I would like to begin with a statement that I believe is an important one for me to make: I don’t consider myself an expert on Somatic Experiencing. I am a certified Somatic Experiencing (SE) practitioner, and prior to my SE training, I was a body-centered psychotherapist for twenty-six years. I am writing with the wisdom I have, using the expertise I have acquired from both my years on the planet and on the job, and from my heart and soul. My intention is to provide a view on a variety of issues and a way to work in psychotherapy through the lens of a Somatic Experiencing practitioner.
Slowing down. This is so often easier said than done. We live fast. Western culture promotes a fast-paced lifestyle, and this is evident in our work environments, our technology, our speed on the road, and our personal lives. The work of Somatic Experiencing involves slowing down. Achieving this goal is often challenging. Slowing down cannot be a demand, because demands apply pressure and promote rapidity. Instead, we can begin by simply bringing awareness to the revved up pace that has become normal.overwhelm and trauma, we have to be able to access the lower brain, and this requires understanding its language. The lower brain speaks in bodily sensations, such as tightness, breathlessness, pain, or burning. When we focus on our thoughts, we tend to override awareness of these important signals. Noticing these sensations involves letting go of the automated thought-following process, a task that is familiar to those who practice meditation or yoga. Recognizing physical sensations allows us to discover unresolved overwhelm or trauma. Even for those who experience a general sense of detachment from their bodily experience, the first step is simply to gain awareness of that lack of feeling.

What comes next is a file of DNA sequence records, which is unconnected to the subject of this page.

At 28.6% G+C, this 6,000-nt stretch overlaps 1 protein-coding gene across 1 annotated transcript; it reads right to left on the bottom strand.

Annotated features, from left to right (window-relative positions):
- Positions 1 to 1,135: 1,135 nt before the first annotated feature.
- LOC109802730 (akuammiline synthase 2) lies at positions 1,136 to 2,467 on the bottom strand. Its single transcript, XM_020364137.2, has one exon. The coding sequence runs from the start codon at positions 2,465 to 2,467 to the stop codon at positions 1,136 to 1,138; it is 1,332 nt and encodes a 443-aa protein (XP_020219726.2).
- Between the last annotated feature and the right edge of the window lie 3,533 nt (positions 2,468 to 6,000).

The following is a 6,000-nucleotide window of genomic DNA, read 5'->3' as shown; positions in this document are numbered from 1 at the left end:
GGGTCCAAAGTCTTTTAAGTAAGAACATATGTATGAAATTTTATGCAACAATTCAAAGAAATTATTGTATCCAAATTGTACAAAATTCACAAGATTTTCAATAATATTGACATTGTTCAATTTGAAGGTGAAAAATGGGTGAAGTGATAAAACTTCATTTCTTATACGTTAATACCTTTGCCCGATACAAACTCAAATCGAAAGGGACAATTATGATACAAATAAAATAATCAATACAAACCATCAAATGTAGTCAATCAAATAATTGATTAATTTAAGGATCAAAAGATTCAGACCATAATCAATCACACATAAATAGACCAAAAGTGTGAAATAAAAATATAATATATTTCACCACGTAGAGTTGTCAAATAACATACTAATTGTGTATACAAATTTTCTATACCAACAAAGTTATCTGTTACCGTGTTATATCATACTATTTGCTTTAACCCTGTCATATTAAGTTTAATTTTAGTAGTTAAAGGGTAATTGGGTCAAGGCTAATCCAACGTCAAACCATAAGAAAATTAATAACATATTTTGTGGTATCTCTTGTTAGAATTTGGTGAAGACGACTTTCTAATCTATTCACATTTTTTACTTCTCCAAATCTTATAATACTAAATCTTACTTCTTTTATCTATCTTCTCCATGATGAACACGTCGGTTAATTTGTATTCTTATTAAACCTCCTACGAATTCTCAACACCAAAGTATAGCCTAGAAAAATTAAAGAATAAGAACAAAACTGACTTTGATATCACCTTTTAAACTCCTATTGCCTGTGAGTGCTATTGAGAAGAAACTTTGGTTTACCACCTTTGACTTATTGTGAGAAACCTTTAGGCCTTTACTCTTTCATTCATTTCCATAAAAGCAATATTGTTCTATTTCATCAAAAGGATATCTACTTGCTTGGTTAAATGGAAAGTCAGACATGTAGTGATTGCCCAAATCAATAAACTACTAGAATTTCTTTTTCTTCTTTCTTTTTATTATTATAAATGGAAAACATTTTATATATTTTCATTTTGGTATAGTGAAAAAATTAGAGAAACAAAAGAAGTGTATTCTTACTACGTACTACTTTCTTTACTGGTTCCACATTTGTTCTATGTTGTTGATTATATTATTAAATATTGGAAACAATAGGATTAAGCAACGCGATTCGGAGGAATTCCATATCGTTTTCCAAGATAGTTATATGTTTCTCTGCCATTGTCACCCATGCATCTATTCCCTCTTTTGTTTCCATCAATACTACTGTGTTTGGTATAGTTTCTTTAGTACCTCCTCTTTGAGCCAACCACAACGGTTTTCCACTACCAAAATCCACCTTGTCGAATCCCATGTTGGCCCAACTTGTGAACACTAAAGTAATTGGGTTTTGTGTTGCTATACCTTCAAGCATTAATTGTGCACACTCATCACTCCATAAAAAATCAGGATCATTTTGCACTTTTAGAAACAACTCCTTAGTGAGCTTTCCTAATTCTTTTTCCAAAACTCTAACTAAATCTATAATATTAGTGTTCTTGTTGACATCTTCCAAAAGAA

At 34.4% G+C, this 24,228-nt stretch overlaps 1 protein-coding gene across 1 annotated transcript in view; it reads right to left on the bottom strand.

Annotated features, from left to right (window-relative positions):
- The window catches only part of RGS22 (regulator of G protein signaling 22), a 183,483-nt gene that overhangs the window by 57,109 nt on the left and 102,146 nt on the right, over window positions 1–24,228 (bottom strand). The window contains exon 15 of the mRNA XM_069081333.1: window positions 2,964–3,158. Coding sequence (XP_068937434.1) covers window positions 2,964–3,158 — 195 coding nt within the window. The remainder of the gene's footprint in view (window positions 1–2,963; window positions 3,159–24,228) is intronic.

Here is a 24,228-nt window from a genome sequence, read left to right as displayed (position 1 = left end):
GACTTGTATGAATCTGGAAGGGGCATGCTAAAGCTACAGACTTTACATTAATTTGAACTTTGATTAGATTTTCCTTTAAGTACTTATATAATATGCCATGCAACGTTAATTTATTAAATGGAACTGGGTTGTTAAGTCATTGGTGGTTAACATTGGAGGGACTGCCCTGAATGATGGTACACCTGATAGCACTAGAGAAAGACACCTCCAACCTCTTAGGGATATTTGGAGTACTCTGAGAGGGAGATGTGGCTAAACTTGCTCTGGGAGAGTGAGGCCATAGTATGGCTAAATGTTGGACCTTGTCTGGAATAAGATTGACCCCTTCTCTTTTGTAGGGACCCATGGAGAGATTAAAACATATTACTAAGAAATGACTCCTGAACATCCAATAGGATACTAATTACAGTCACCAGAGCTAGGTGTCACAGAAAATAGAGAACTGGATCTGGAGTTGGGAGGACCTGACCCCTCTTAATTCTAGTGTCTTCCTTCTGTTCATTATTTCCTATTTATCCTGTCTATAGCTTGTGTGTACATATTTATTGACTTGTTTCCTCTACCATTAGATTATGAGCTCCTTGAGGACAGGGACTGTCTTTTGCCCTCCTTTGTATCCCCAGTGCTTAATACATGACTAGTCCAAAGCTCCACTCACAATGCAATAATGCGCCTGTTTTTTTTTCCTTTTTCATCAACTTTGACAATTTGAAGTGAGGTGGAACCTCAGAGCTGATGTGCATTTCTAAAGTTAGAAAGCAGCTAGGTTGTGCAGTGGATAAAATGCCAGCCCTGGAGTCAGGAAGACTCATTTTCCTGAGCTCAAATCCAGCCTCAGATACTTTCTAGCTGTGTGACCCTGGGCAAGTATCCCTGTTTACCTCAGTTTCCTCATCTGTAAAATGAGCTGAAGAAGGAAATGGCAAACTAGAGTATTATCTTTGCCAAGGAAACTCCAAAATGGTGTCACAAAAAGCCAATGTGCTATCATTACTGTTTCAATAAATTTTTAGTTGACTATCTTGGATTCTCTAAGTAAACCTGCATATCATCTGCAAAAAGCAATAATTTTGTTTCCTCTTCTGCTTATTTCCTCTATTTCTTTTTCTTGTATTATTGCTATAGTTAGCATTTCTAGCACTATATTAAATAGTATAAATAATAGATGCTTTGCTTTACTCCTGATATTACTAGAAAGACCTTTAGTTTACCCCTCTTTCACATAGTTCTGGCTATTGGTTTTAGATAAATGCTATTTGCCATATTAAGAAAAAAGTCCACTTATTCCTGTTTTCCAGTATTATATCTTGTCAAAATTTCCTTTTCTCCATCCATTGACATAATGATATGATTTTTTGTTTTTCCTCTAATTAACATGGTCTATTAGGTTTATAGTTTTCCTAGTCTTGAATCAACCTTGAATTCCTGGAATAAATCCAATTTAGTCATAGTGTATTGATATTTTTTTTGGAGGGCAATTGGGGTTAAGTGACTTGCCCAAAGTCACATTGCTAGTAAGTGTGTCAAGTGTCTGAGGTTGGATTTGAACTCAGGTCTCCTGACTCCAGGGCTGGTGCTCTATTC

We experience life as it comes. When it comes too fast, or with circumstances that deny the freedom to move, our ability to process our normal physiological responses is compromised. Under ideal circumstances, the nervous system triggers the release of stress hormones that eventually dissipate. In scenarios of extreme overwhelm, a shut down occurs and the physiological response is incomplete. This means that future unrelated circumstances can trigger the incomplete physiological response from the earlier event. For example, a person might lash out at a colleague or a friend for an innocent comment when it hits a nerve. This stored fight or flight response can surface at times that aren’t rational or particularly fitting for our normal reactivity, because the physical body remembers the older trauma and continues to try to complete the cycle of release. Suddenly, we find ourselves behaving in ways that we wouldn’t otherwise. We may act defensively in the course of a simple dialogue because of the unresolved trauma associated with surgeries, or car accidents, or with family conflicts experienced in childhood. We may even find that we react irrationally as a result of the body’s unfinished response to something like a dental procedure performed without anesthetics. Clearly, with our complex, diverse histories, it is not unusual to carry unfinished aspects from car accidents, surgeries, injuries of various types, and challenging childhood dynamics clustered together, narrowing our degree of resilience.
It might seem unlikely that a critical incident such as a car accident, tonsillectomy, or in utero shock could influence one’s ability to navigate relationships at work or in one’s personal life. I tend to be a skeptic until I have experienced something first hand. It might seem unlikely, but the unlikely could show itself to be profound.
Peter Levine, PhD; Raja Selvam, PhD, SEP; Diane Poole Heller, PhD, SEP; Nancy Napier, MA, SEP; Yiri Dollekamp, CMA, SEP
© Copyright 2010 by Sherry L. Osadchey, MA, LMFT, SEP. All Rights Reserved. Permission to publish granted to GoodTherapy.org.
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